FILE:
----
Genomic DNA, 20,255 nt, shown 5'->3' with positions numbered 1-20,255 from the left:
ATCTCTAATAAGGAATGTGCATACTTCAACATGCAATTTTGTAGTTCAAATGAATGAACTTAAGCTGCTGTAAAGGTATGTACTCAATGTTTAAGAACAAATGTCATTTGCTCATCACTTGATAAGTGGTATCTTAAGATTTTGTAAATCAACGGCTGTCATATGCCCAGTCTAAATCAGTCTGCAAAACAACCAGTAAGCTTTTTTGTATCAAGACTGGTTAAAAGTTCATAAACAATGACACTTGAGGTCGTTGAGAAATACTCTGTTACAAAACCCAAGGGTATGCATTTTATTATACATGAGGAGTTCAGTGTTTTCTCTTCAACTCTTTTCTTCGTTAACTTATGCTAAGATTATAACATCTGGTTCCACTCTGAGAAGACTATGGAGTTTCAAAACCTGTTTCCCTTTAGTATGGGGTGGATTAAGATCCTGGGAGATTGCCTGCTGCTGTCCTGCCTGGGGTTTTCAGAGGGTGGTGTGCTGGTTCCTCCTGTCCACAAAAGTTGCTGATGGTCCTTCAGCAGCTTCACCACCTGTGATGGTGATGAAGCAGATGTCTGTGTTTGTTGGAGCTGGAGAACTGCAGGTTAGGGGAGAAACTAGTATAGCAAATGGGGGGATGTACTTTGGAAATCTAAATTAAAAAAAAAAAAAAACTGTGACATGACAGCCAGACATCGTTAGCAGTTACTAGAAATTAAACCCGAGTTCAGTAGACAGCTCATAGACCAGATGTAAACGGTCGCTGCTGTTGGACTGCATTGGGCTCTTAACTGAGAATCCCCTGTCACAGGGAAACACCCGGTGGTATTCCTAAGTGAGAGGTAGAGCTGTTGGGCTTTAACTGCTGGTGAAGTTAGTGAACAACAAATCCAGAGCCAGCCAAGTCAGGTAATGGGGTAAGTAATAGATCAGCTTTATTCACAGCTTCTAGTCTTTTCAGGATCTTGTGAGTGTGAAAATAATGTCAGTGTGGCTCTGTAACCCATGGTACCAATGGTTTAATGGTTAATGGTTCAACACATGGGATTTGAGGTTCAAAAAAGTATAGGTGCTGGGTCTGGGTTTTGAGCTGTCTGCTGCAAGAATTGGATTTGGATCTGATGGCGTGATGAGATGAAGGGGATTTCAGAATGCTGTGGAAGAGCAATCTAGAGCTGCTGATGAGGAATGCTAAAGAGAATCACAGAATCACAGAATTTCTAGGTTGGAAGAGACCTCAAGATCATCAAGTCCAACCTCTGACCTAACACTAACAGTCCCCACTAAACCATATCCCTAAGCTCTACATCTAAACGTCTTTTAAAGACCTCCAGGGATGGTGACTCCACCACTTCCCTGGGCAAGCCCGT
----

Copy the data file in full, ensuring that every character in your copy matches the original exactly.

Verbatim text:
Genomic DNA, 20,255 nt, shown 5'->3' with positions numbered 1-20,255 from the left:
ATCTCTAATAAGGAATGTGCATACTTCAACATGCAATTTTGTAGTTCAAATGAATGAACTTAAGCTGCTGTAAAGGTATGTACTCAATGTTTAAGAACAAATGTCATTTGCTCATCACTTGATAAGTGGTATCTTAAGATTTTGTAAATCAACGGCTGTCATATGCCCAGTCTAAATCAGTCTGCAAAACAACCAGTAAGCTTTTTTGTATCAAGACTGGTTAAAAGTTCATAAACAATGACACTTGAGGTCGTTGAGAAATACTCTGTTACAAAACCCAAGGGTATGCATTTTATTATACATGAGGAGTTCAGTGTTTTCTCTTCAACTCTTTTCTTCGTTAACTTATGCTAAGATTATAACATCTGGTTCCACTCTGAGAAGACTATGGAGTTTCAAAACCTGTTTCCCTTTAGTATGGGGTGGATTAAGATCCTGGGAGATTGCCTGCTGCTGTCCTGCCTGGGGTTTTCAGAGGGTGGTGTGCTGGTTCCTCCTGTCCACAAAAGTTGCTGATGGTCCTTCAGCAGCTTCACCACCTGTGATGGTGATGAAGCAGATGTCTGTGTTTGTTGGAGCTGGAGAACTGCAGGTTAGGGGAGAAACTAGTATAGCAAATGGGGGGATGTACTTTGGAAATCTAAATTAAAAAAAAAAAAAAACTGTGACATGACAGCCAGACATCGTTAGCAGTTACTAGAAATTAAACCCGAGTTCAGTAGACAGCTCATAGACCAGATGTAAACGGTCGCTGCTGTTGGACTGCATTGGGCTCTTAACTGAGAATCCCCTGTCACAGGGAAACACCCGGTGGTATTCCTAAGTGAGAGGTAGAGCTGTTGGGCTTTAACTGCTGGTGAAGTTAGTGAACAACAAATCCAGAGCCAGCCAAGTCAGGTAATGGGGTAAGTAATAGATCAGCTTTATTCACAGCTTCTAGTCTTTTCAGGATCTTGTGAGTGTGAAAATAATGTCAGTGTGGCTCTGTAACCCATGGTACCAATGGTTTAATGGTTAATGGTTCAACACATGGGATTTGAGGTTCAAAAAAGTATAGGTGCTGGGTCTGGGTTTTGAGCTGTCTGCTGCAAGAATTGGATTTGGATCTGATGGCGTGATGAGATGAAGGGGATTTCAGAATGCTGTGGAAGAGCAATCTAGAGCTGCTGATGAGGAATGCTAAAGAGAATCACAGAATCACAGAATTTCTAGGTTGGAAGAGACCTCAAGATCATCAAGTCCAACCTCTGACCTAACACTAACAGTCCCCACTAAACCATATCCCTAAGCTCTACATCTAAACGTCTTTTAAAGACCTCCAGGGATGGTGACTCCACCACTTCCCTGGGCAAGCCCGT